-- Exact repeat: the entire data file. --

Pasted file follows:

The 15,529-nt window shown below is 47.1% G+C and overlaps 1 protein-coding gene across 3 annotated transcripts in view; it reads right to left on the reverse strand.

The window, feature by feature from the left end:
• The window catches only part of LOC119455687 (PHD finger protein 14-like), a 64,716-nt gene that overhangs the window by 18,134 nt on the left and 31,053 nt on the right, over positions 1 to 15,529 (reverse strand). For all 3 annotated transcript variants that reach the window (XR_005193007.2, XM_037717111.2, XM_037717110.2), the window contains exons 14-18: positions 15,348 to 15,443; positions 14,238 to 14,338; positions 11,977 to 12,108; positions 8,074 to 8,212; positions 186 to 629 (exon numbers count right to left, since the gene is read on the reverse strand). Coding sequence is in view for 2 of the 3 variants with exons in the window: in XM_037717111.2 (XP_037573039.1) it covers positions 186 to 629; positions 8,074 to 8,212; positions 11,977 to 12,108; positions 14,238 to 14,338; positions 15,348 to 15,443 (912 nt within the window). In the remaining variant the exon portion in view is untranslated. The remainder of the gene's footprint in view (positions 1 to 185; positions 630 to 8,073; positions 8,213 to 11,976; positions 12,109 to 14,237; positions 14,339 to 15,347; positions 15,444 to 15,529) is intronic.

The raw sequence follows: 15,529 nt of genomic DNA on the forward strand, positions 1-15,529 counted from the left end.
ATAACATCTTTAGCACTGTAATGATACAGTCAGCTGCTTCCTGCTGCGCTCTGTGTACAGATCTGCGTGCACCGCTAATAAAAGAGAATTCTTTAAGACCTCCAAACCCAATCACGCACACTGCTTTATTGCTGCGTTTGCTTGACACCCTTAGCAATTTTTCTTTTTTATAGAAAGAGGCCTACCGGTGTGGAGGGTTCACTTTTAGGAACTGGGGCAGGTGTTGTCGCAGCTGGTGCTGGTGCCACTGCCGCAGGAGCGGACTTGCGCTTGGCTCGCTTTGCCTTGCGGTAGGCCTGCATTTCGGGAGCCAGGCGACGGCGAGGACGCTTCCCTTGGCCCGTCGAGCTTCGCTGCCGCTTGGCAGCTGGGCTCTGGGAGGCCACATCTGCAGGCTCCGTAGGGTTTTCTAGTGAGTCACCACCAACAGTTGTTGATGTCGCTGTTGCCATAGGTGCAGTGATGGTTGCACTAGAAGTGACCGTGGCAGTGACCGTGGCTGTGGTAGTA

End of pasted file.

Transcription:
The 15,529-nt window shown below is 47.1% G+C and overlaps 1 protein-coding gene across 3 annotated transcripts in view; it reads right to left on the reverse strand.

The window, feature by feature from the left end:
• The window catches only part of LOC119455687 (PHD finger protein 14-like), a 64,716-nt gene that overhangs the window by 18,134 nt on the left and 31,053 nt on the right, over positions 1 to 15,529 (reverse strand). For all 3 annotated transcript variants that reach the window (XR_005193007.2, XM_037717111.2, XM_037717110.2), the window contains exons 14-18: positions 15,348 to 15,443; positions 14,238 to 14,338; positions 11,977 to 12,108; positions 8,074 to 8,212; positions 186 to 629 (exon numbers count right to left, since the gene is read on the reverse strand). Coding sequence is in view for 2 of the 3 variants with exons in the window: in XM_037717111.2 (XP_037573039.1) it covers positions 186 to 629; positions 8,074 to 8,212; positions 11,977 to 12,108; positions 14,238 to 14,338; positions 15,348 to 15,443 (912 nt within the window). In the remaining variant the exon portion in view is untranslated. The remainder of the gene's footprint in view (positions 1 to 185; positions 630 to 8,073; positions 8,213 to 11,976; positions 12,109 to 14,237; positions 14,339 to 15,347; positions 15,444 to 15,529) is intronic.

The raw sequence follows: 15,529 nt of genomic DNA on the forward strand, positions 1-15,529 counted from the left end.
ATAACATCTTTAGCACTGTAATGATACAGTCAGCTGCTTCCTGCTGCGCTCTGTGTACAGATCTGCGTGCACCGCTAATAAAAGAGAATTCTTTAAGACCTCCAAACCCAATCACGCACACTGCTTTATTGCTGCGTTTGCTTGACACCCTTAGCAATTTTTCTTTTTTATAGAAAGAGGCCTACCGGTGTGGAGGGTTCACTTTTAGGAACTGGGGCAGGTGTTGTCGCAGCTGGTGCTGGTGCCACTGCCGCAGGAGCGGACTTGCGCTTGGCTCGCTTTGCCTTGCGGTAGGCCTGCATTTCGGGAGCCAGGCGACGGCGAGGACGCTTCCCTTGGCCCGTCGAGCTTCGCTGCCGCTTGGCAGCTGGGCTCTGGGAGGCCACATCTGCAGGCTCCGTAGGGTTTTCTAGTGAGTCACCACCAACAGTTGTTGATGTCGCTGTTGCCATAGGTGCAGTGATGGTTGCACTAGAAGTGACCGTGGCAGTGACCGTGGCTGTGGTAGTA